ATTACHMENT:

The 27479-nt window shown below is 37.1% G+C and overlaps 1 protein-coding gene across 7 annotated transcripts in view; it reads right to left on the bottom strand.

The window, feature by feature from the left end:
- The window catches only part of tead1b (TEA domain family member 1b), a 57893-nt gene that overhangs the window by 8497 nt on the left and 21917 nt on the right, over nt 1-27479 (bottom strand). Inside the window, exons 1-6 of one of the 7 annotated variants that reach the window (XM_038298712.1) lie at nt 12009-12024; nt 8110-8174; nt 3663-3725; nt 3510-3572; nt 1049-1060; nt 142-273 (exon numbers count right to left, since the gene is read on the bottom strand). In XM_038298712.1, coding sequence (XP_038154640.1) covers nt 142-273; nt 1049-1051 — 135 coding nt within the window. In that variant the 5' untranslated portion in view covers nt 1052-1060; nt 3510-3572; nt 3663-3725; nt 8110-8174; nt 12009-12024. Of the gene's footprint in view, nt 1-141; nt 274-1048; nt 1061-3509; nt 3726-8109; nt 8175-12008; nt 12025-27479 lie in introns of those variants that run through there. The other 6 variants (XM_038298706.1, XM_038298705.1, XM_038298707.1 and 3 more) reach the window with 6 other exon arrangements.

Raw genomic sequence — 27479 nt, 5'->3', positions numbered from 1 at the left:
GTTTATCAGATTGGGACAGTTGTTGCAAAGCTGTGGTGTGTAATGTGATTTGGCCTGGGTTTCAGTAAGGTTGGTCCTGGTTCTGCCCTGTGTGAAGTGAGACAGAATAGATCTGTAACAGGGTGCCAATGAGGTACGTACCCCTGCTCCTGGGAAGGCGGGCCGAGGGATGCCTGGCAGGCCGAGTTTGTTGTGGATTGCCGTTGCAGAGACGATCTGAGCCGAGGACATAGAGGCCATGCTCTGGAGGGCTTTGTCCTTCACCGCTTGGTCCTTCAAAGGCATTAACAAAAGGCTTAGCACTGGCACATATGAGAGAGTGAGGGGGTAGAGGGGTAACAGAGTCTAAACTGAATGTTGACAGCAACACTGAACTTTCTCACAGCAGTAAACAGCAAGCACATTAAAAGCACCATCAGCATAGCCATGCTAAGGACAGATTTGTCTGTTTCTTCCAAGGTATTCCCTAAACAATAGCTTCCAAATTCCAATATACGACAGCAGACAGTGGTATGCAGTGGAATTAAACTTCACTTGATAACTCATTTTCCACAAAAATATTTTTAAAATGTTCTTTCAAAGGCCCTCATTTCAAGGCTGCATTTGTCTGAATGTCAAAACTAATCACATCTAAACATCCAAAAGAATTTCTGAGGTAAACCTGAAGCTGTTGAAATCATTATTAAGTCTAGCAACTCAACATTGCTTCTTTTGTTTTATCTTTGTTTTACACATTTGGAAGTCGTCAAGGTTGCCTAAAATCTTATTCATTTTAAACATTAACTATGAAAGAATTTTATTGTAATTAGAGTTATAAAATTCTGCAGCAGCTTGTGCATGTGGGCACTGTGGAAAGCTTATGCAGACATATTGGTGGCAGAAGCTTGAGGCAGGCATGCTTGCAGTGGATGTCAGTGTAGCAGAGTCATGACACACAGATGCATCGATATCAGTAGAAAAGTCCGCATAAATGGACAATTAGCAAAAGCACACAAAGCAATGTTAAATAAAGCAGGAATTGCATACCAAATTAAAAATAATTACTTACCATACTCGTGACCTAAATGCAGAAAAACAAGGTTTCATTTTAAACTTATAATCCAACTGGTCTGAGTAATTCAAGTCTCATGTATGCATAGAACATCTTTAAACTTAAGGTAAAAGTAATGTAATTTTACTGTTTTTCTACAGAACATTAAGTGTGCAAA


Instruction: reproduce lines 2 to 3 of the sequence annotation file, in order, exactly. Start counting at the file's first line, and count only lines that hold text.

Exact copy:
The window, feature by feature from the left end:
- The window catches only part of tead1b (TEA domain family member 1b), a 57893-nt gene that overhangs the window by 8497 nt on the left and 21917 nt on the right, over nt 1-27479 (bottom strand). Inside the window, exons 1-6 of one of the 7 annotated variants that reach the window (XM_038298712.1) lie at nt 12009-12024; nt 8110-8174; nt 3663-3725; nt 3510-3572; nt 1049-1060; nt 142-273 (exon numbers count right to left, since the gene is read on the bottom strand). In XM_038298712.1, coding sequence (XP_038154640.1) covers nt 142-273; nt 1049-1051 — 135 coding nt within the window. In that variant the 5' untranslated portion in view covers nt 1052-1060; nt 3510-3572; nt 3663-3725; nt 8110-8174; nt 12009-12024. Of the gene's footprint in view, nt 1-141; nt 274-1048; nt 1061-3509; nt 3726-8109; nt 8175-12008; nt 12025-27479 lie in introns of those variants that run through there. The other 6 variants (XM_038298706.1, XM_038298705.1, XM_038298707.1 and 3 more) reach the window with 6 other exon arrangements.